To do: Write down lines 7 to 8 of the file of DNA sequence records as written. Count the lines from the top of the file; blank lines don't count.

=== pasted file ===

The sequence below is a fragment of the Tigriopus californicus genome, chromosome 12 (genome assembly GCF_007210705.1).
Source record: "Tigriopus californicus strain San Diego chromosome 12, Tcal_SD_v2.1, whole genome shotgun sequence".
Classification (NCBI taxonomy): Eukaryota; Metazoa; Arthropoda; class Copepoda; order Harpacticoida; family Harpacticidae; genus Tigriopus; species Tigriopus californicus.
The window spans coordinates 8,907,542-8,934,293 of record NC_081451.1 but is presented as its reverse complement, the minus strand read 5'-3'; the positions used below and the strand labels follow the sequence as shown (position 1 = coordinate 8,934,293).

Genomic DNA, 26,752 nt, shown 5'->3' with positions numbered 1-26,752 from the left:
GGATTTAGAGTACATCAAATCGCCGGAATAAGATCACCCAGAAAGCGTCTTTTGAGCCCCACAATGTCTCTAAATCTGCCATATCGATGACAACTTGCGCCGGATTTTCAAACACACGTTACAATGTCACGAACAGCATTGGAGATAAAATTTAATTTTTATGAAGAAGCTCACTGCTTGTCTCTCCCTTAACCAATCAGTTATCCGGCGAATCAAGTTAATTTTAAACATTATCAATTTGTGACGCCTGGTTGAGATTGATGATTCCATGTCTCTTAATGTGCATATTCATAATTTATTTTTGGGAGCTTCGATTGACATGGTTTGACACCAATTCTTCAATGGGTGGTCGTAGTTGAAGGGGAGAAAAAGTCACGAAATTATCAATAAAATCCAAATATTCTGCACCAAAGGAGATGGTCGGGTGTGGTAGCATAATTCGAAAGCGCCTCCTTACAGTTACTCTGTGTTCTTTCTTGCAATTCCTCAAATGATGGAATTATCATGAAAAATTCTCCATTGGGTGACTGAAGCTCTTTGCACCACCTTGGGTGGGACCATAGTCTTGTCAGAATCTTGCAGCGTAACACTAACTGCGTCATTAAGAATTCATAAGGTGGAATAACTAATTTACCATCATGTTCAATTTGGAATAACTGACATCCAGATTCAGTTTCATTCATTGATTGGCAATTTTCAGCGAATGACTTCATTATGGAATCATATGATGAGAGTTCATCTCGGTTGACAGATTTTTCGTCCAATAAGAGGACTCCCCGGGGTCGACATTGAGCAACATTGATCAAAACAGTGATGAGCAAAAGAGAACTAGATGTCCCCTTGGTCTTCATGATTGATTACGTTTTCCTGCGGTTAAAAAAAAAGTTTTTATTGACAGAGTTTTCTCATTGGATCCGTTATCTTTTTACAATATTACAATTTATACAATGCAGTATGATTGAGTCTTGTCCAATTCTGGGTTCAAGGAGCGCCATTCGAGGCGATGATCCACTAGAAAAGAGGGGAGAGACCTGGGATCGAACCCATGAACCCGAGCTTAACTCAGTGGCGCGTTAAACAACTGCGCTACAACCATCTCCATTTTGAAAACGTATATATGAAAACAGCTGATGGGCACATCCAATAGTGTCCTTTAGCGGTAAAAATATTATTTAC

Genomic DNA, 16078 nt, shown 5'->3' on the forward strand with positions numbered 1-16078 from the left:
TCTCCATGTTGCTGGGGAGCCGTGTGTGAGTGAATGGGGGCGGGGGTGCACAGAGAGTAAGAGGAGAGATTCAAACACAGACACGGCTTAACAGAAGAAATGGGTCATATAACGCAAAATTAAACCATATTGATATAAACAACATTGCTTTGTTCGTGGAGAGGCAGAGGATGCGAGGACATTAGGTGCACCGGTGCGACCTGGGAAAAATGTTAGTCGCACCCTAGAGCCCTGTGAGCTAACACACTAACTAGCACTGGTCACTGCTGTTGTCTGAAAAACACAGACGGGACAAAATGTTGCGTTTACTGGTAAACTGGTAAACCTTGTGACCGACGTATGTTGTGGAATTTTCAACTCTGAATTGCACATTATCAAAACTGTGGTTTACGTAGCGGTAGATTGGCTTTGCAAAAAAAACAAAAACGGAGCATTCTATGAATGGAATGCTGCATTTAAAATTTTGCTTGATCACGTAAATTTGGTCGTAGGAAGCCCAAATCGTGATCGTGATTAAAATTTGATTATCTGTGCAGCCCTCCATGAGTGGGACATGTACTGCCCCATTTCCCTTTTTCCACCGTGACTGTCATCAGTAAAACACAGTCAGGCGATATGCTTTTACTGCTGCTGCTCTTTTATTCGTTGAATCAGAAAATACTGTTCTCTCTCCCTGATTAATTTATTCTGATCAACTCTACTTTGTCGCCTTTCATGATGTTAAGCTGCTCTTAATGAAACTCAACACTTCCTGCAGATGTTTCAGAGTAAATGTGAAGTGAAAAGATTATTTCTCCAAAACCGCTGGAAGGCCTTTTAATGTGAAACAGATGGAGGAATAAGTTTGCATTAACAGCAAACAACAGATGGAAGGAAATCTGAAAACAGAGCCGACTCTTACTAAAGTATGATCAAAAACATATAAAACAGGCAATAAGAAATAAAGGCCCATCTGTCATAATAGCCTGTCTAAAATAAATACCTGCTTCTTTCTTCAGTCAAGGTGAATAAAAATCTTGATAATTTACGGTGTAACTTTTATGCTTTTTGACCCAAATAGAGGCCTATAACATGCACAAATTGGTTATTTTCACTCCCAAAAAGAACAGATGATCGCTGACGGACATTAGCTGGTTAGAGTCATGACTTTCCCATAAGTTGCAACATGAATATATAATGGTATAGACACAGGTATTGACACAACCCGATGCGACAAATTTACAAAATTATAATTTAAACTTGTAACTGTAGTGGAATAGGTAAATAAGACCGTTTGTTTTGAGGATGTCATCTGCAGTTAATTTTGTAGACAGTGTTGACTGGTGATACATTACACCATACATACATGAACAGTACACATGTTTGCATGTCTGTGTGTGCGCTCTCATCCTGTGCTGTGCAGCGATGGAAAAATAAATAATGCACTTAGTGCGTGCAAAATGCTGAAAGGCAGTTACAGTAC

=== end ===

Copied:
Genomic DNA, 16078 nt, shown 5'->3' on the forward strand with positions numbered 1-16078 from the left:
TCTCCATGTTGCTGGGGAGCCGTGTGTGAGTGAATGGGGGCGGGGGTGCACAGAGAGTAAGAGGAGAGATTCAAACACAGACACGGCTTAACAGAAGAAATGGGTCATATAACGCAAAATTAAACCATATTGATATAAACAACATTGCTTTGTTCGTGGAGAGGCAGAGGATGCGAGGACATTAGGTGCACCGGTGCGACCTGGGAAAAATGTTAGTCGCACCCTAGAGCCCTGTGAGCTAACACACTAACTAGCACTGGTCACTGCTGTTGTCTGAAAAACACAGACGGGACAAAATGTTGCGTTTACTGGTAAACTGGTAAACCTTGTGACCGACGTATGTTGTGGAATTTTCAACTCTGAATTGCACATTATCAAAACTGTGGTTTACGTAGCGGTAGATTGGCTTTGCAAAAAAAACAAAAACGGAGCATTCTATGAATGGAATGCTGCATTTAAAATTTTGCTTGATCACGTAAATTTGGTCGTAGGAAGCCCAAATCGTGATCGTGATTAAAATTTGATTATCTGTGCAGCCCTCCATGAGTGGGACATGTACTGCCCCATTTCCCTTTTTCCACCGTGACTGTCATCAGTAAAACACAGTCAGGCGATATGCTTTTACTGCTGCTGCTCTTTTATTCGTTGAATCAGAAAATACTGTTCTCTCTCCCTGATTAATTTATTCTGATCAACTCTACTTTGTCGCCTTTCATGATGTTAAGCTGCTCTTAATGAAACTCAACACTTCCTGCAGATGTTTCAGAGTAAATGTGAAGTGAAAAGATTATTTCTCCAAAACCGCTGGAAGGCCTTTTAATGTGAAACAGATGGAGGAATAAGTTTGCATTAACAGCAAACAACAGATGGAAGGAAATCTGAAAACAGAGCCGACTCTTACTAAAGTATGATCAAAAACATATAAAACAGGCAATAAGAAATAAAGGCCCATCTGTCATAATAGCCTGTCTAAAATAAATACCTGCTTCTTTCTTCAGTCAAGGTGAATAAAAATCTTGATAATTTACGGTGTAACTTTTATGCTTTTTGACCCAAATAGAGGCCTATAACATGCACAAATTGGTTATTTTCACTCCCAAAAAGAACAGATGATCGCTGACGGACATTAGCTGGTTAGAGTCATGACTTTCCCATAAGTTGCAACATGAATATATAATGGTATAGACACAGGTATTGACACAACCCGATGCGACAAATTTACAAAATTATAATTTAAACTTGTAACTGTAGTGGAATAGGTAAATAAGACCGTTTGTTTTGAGGATGTCATCTGCAGTTAATTTTGTAGACAGTGTTGACTGGTGATACATTACACCATACATACATGAACAGTACACATGTTTGCATGTCTGTGTGTGCGCTCTCATCCTGTGCTGTGCAGCGATGGAAAAATAAATAATGCACTTAGTGCGTGCAAAATGCTGAAAGGCAGTTACAGTAC